IBM has taken matters into its own hands to grow workers who could actually perform its jobs. Like a lot of tech-related firms, IBM recognized a few years ago that it had a habit of hiring people with bachelor's degrees for openings that only require associate degrees, according to Robin Willner, vice president of IBM's Global Community Initiatives, who talked to me last year when I profiled the firm's education operation.
IBM teamed up with New York City's education department and the City University of New York to form an unusual hybrid of a high school and a vocational community college. The first Pathways in Technology Early College High School opened in Brooklyn in 2011. This year, P-TECH has expanded to 16 other schools in the state, and IBM hopes the model will spread across the nation. At P-TECH, students who complete four years of high school and two years of college emerge with a technical associate degree and a priority shot at any IBM opening for which they are qualified.
The company knows that the graduates will be able to perform its jobs because it has had a heavy hand in directing the curriculum. The partnership between IBM and city's education department is the type celebrated by outgoing New York City Mayor Michael Bloomberg, who has worked to replace struggling high schools with career-oriented academies. The idea is not without controversy, however. If these kinds of partnerships take off, neighborhood schools could suffer from lack of enrollment and find themselves closing.
On Friday, President Obama visited P-TECH, toured a classroom, and charmed the students. "When I was living here, Brooklyn was cool, but not this cool," he told them, which delighted the New York Daily News. His trip was intended to illustrate "the importance of ensuring that the next generation of middle class American workers and entrepreneurs have the skills they need to compete and win in a global economy," according to the White House.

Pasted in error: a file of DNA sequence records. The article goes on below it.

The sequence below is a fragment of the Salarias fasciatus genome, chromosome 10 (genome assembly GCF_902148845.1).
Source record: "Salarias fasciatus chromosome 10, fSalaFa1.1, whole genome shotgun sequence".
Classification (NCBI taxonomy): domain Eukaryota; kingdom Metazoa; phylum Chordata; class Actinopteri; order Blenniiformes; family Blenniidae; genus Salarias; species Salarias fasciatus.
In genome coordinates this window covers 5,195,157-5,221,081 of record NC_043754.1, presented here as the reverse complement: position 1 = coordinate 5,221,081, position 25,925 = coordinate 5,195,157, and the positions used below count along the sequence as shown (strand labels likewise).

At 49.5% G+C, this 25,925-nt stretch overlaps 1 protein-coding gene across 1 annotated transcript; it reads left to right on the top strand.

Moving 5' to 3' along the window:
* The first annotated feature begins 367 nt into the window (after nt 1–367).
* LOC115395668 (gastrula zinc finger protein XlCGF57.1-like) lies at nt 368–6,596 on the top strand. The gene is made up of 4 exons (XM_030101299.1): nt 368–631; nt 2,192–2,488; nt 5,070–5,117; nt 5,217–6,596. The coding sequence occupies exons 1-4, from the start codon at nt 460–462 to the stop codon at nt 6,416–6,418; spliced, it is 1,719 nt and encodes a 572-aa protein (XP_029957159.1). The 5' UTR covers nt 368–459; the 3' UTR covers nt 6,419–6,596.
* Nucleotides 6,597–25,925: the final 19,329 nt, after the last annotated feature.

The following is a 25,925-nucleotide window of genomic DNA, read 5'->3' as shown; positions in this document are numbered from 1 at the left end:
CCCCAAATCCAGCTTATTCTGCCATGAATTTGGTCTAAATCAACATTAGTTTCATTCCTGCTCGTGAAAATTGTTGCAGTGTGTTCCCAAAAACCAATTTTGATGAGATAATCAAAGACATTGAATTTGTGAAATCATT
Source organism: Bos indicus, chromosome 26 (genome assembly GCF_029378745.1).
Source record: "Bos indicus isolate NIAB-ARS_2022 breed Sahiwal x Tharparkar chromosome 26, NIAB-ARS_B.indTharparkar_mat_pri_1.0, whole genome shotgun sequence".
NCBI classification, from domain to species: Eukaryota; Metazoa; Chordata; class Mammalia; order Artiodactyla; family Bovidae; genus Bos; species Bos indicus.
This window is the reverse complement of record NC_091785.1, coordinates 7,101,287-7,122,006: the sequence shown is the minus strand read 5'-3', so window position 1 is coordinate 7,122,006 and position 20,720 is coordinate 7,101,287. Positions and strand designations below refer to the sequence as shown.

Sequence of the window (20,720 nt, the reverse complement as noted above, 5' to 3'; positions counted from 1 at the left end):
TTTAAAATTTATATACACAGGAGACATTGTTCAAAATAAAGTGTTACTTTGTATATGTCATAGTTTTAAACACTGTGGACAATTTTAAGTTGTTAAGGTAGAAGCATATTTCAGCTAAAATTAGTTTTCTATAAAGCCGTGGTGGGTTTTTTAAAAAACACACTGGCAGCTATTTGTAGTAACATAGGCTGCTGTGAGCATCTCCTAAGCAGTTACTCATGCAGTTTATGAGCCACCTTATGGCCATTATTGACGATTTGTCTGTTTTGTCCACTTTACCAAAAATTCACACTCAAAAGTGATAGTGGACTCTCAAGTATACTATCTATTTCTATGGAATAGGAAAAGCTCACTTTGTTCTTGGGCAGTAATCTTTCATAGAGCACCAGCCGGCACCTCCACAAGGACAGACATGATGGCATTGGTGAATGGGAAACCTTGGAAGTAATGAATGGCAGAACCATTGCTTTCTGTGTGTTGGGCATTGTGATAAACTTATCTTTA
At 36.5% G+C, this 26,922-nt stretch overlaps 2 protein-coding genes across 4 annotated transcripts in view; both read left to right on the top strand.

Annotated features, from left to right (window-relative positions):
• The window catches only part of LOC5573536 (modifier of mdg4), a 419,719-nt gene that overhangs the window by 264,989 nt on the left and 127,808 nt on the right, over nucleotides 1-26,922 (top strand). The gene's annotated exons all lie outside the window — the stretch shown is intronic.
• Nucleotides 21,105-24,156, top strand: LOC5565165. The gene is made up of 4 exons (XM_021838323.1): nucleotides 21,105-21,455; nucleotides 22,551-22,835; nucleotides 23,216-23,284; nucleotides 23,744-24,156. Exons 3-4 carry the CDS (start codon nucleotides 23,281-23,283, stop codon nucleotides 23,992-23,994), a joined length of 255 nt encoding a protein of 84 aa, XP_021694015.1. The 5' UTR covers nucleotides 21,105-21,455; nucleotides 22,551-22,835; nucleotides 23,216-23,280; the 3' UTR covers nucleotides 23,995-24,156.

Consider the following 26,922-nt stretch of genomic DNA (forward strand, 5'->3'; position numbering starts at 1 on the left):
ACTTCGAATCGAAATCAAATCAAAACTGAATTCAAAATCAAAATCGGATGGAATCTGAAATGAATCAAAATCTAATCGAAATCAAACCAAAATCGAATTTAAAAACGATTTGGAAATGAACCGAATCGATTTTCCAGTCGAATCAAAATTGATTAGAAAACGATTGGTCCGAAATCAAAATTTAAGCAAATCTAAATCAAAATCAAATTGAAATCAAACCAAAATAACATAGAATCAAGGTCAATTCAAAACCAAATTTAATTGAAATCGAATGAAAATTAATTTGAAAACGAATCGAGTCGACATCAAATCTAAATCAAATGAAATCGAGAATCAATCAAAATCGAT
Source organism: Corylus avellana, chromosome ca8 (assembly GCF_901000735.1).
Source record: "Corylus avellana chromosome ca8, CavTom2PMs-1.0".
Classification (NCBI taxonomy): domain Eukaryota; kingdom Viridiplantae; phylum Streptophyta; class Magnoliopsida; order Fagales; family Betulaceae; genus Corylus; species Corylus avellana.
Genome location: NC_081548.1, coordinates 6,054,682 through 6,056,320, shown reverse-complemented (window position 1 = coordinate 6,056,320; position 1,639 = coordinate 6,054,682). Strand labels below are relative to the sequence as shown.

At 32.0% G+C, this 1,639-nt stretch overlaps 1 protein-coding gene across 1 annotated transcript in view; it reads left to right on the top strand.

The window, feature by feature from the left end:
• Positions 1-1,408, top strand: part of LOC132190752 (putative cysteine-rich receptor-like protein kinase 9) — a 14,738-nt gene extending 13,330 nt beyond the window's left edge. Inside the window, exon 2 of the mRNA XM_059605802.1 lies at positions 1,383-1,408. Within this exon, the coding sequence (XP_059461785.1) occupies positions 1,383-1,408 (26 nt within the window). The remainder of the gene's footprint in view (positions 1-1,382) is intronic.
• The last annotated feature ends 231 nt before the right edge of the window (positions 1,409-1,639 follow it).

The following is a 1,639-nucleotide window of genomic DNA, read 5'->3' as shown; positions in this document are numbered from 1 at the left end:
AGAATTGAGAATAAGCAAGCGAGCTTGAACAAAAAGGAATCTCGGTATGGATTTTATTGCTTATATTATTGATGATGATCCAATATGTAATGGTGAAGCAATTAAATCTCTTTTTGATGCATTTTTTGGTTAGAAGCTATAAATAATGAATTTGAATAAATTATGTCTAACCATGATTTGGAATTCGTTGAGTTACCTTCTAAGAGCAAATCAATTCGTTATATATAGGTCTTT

P-TECH goes a step farther than the White House's community college focus by including high school students in its vocational education universe. For a disadvantaged teen, the prospect of a technical degree after six years of school is a distinct incentive to stay in school—one that IBM, other tech companies, and Obama hope will be replicated elsewhere. P-TECH also caters to students that otherwise might not find themselves in a post-secondary school. It does not academically pre-screen the school's enrollees. Applicants need only express interest in science or technical careers to be accepted. Willner told me there have been cultural adjustments in orienting students to a professional career because most of their parents didn't go to college. But IBM executives know that's all part of the game.
Should more high schools offer students the ability to earn associates' degrees with a few extra years? Should high school students be exposed to the idea of a two-year college degree earlier than their senior year? Is there any reason to steer them away from an associate's degree? How different are hybrid high school/community colleges from "regular" high schools? Should businesses be intricately involved in local schools, as IBM is with P-TECH? And most importantly, just how cool is Brooklyn?